In the December 2, 2015 issue of The Journal, Reindl et al. report on the results of a multicenter randomized trial comparing intramedullary (IM) fixation versus sliding hip screws for stabilization of type A2 unstable intertrochanteric fractures. This trial is yet another product of the Canadian Orthopaedic Trauma Society (COTS), which has collaborated on high-quality clinical trials for more than a decade.
There have been more than 20 RCTs comparing intramedullary fixation with sliding hip screws. Many of these trials exclusively investigated stable fracture patterns or included both stable and unstable fractures. These studies generally concluded that nails provide no clear outcome benefits, except perhaps in unstable fractures. Several meta-analyses have also been published that identified no significant difference in clinical or functional outcomes.
Up until now, there has been little dispute with the recommendation that unstable intertrochanteric fractures be fixed with intramedullary implants. While this current trial confirms radiographic advantages to IM fixation (significantly less femoral-neck shortening) after 12 months, Reindl et al. found but no significant functional advantage (in terms of Lower Extremity Measures, Functional Independence Measures, or timed up-and-go tests) with IM fixation in unstable A2 fractures. These findings add more evidence to the claim that IM implants for both stable and unstable patterns are overused in North America.
The question now becomes how many more trials do we need to further make the point? We know that powerful surgeon-behavior influences exist in academic medical centers that continue to use intramedullary implants routinely for intertrochanteric hip fractures (see the 2010 JBJS prognostic study by Forte et al.). Considering the much higher cost of intramedullary nails relative to hip screws, it is high time that these same centers teach appropriate use of IM implants for these fractures so that trainees become facile with both implant types.
Marc Swiontkowski, MD
This is my first Editor’s Choice for OrthoBuzz as new Editor-in-Chief of JBJS. I am following the example of my esteemed predecessor, Vern Tolo, who recently issued an Editor’s Choice warning about our failure to improve the management of patients with fragility fractures in terms of appropriate diagnosis and treatment of underlying osteoporosis. That is a failure of under-treatment. I want to focus on a potential issue of overtreatment.
In the July 2, 2014 JBJS, Leroux et al. describe the risk factors for repeat surgery after ORIF of midshaft clavicle fractures. The study analyzed 1,350 patients treated with surgery between 2002 and 2010 in Ontario. It is important to note that this analysis includes years after 2007, when JBJS published the seminal multicenter RCT on this topic by the Canadian Orthopaedic Trauma Society (COTS). The essence of that study was that ORIF with plate fixation results in a lower rate of nonunion and better functional outcomes predominantly in patients who have completely displaced fractures with about 2 cm of shortening or displacement.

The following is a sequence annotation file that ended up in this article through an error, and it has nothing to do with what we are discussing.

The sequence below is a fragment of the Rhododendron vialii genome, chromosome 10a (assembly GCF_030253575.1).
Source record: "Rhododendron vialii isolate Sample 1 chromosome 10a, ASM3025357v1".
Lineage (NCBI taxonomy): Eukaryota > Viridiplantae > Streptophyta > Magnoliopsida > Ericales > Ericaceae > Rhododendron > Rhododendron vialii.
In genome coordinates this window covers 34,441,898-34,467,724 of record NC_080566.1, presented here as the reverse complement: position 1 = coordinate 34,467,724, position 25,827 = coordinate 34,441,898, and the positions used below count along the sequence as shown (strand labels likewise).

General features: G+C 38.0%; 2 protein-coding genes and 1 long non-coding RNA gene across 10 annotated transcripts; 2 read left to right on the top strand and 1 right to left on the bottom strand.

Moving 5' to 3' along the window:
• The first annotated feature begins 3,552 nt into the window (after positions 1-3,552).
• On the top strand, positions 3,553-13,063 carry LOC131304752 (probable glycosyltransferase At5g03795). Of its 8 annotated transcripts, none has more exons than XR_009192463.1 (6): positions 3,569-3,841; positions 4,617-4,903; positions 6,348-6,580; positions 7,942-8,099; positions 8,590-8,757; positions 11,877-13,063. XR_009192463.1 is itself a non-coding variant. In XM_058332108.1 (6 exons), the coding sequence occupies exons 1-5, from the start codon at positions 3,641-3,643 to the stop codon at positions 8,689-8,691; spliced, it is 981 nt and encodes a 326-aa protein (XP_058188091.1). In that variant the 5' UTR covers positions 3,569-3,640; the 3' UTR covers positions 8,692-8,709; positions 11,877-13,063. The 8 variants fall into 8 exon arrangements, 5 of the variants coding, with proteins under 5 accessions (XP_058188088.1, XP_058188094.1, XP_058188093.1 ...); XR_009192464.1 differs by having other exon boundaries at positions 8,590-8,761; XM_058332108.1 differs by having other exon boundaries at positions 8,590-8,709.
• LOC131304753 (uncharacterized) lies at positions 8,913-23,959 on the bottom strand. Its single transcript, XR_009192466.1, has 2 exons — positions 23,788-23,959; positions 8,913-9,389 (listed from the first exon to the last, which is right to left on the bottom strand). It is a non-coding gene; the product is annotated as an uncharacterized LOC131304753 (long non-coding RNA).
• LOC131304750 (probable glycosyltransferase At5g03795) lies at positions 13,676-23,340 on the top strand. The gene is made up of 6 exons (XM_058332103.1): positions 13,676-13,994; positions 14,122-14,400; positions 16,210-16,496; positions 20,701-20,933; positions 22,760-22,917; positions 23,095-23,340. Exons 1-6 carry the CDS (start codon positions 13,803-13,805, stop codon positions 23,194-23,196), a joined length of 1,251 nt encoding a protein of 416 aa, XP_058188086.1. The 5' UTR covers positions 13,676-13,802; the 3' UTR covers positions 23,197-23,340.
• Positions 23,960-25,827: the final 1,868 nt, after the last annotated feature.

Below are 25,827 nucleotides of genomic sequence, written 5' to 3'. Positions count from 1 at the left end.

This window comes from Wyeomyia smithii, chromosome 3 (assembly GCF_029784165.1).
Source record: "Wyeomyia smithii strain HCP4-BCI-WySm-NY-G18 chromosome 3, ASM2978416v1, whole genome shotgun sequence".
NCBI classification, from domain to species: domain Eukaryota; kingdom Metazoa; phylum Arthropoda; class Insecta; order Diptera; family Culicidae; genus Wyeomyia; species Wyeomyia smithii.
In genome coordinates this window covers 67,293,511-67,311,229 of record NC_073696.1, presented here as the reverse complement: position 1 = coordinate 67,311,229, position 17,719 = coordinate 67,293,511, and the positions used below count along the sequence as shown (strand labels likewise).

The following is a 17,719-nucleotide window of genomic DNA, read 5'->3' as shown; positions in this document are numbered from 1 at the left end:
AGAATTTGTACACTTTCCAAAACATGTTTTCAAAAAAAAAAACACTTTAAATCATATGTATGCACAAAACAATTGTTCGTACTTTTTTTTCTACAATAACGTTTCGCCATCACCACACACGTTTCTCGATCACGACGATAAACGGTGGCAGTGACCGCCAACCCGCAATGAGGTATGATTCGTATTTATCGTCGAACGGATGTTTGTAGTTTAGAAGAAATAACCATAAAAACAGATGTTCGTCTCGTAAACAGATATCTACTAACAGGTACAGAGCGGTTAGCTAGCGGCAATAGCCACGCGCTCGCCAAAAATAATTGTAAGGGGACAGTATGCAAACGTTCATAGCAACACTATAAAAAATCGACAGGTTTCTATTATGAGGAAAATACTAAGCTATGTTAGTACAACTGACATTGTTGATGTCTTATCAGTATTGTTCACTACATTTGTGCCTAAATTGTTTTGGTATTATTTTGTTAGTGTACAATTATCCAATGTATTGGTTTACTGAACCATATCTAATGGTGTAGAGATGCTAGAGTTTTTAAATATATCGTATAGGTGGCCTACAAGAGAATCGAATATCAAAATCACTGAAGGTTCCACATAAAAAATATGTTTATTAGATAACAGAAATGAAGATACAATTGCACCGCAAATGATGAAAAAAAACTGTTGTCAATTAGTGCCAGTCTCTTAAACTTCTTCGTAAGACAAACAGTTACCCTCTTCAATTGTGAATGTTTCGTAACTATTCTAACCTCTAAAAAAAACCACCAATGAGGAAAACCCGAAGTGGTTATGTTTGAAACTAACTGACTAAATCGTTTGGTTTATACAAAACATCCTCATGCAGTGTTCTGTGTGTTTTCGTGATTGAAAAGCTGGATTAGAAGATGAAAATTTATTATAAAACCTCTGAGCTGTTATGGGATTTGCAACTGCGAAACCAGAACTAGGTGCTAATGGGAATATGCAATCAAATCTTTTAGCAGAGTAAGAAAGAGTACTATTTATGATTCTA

Since that publication, we have seen an explosion in the operative treatment of midshaft clavicle fractures in North America. However, all too often the inclusion criteria derived from the seminal RCT are not referenced in individual patient decision making, and the presence of a clavicle fracture–regardless of degree of displacement–becomes an indication for surgical management.
The findings of the Leroux study should help put a hard stop to this! These researchers found a 24.6% incidence of repeat surgery in this cohort of patients. The most common reoperation was isolated implant removal (18.8%), and the incidence of major complications included nonunion (2.6%), deep infection (2.6%), pneumothoraces (1.2%), and malunion (1.1%). Risk of reoperation was increased in female patients and in those with major medical comorbidities. Limited surgeon experience increased the risk of reoperation for infection.
The orthopaedic surgery community must heed these data and act upon them. We should not misinterpret the COTS study to “encourage” a patient to opt for surgery if he or she has a midshaft clavicle fracture with less than 2 cm of shortening or displacement. The technical aspects of surgery for midshaft clavicle nonunion is not that different than that for a fresh fracture, so avoidance of nonunion must be thoughtfully discussed with the patient before recommending surgical fixation.
The bottom line that Leroux et al. provide is that surgery for a midshaft clavicle fracture is not a guaranteed success and that surgeon experience matters. And beyond clavicle fractures, let’s be sure we use our literature during shared decision making in an accurate and appropriate manner. That is a basic tenet of professionalism that we all should subscribe to.